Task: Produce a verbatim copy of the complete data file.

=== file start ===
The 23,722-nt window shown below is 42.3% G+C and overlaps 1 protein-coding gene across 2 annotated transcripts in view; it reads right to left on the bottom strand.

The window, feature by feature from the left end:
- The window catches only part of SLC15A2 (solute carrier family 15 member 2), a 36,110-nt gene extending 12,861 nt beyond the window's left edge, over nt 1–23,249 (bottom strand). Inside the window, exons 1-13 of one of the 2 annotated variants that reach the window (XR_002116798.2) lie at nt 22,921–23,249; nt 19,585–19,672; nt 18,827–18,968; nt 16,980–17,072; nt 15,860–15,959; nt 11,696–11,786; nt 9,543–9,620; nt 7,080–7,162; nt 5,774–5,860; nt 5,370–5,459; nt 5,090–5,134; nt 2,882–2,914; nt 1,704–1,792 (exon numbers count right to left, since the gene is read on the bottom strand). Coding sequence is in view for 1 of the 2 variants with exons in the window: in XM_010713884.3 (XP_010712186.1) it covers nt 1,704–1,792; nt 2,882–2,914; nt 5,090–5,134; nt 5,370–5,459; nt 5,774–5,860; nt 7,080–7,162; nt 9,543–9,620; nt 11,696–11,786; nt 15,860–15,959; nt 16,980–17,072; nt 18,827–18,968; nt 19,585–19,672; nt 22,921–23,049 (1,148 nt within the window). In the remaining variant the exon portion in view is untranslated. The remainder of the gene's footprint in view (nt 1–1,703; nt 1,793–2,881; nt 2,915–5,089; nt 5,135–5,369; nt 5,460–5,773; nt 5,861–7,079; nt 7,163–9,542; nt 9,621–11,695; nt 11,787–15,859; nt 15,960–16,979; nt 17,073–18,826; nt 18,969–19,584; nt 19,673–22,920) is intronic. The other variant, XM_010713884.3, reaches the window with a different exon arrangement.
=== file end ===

The 23,722-nt window shown below is 42.3% G+C and overlaps 1 protein-coding gene across 2 annotated transcripts in view; it reads right to left on the bottom strand.

The window, feature by feature from the left end:
- The window catches only part of SLC15A2 (solute carrier family 15 member 2), a 36,110-nt gene extending 12,861 nt beyond the window's left edge, over nt 1–23,249 (bottom strand). Inside the window, exons 1-13 of one of the 2 annotated variants that reach the window (XR_002116798.2) lie at nt 22,921–23,249; nt 19,585–19,672; nt 18,827–18,968; nt 16,980–17,072; nt 15,860–15,959; nt 11,696–11,786; nt 9,543–9,620; nt 7,080–7,162; nt 5,774–5,860; nt 5,370–5,459; nt 5,090–5,134; nt 2,882–2,914; nt 1,704–1,792 (exon numbers count right to left, since the gene is read on the bottom strand). Coding sequence is in view for 1 of the 2 variants with exons in the window: in XM_010713884.3 (XP_010712186.1) it covers nt 1,704–1,792; nt 2,882–2,914; nt 5,090–5,134; nt 5,370–5,459; nt 5,774–5,860; nt 7,080–7,162; nt 9,543–9,620; nt 11,696–11,786; nt 15,860–15,959; nt 16,980–17,072; nt 18,827–18,968; nt 19,585–19,672; nt 22,921–23,049 (1,148 nt within the window). In the remaining variant the exon portion in view is untranslated. The remainder of the gene's footprint in view (nt 1–1,703; nt 1,793–2,881; nt 2,915–5,089; nt 5,135–5,369; nt 5,460–5,773; nt 5,861–7,079; nt 7,163–9,542; nt 9,621–11,695; nt 11,787–15,859; nt 15,960–16,979; nt 17,073–18,826; nt 18,969–19,584; nt 19,673–22,920) is intronic. The other variant, XM_010713884.3, reaches the window with a different exon arrangement.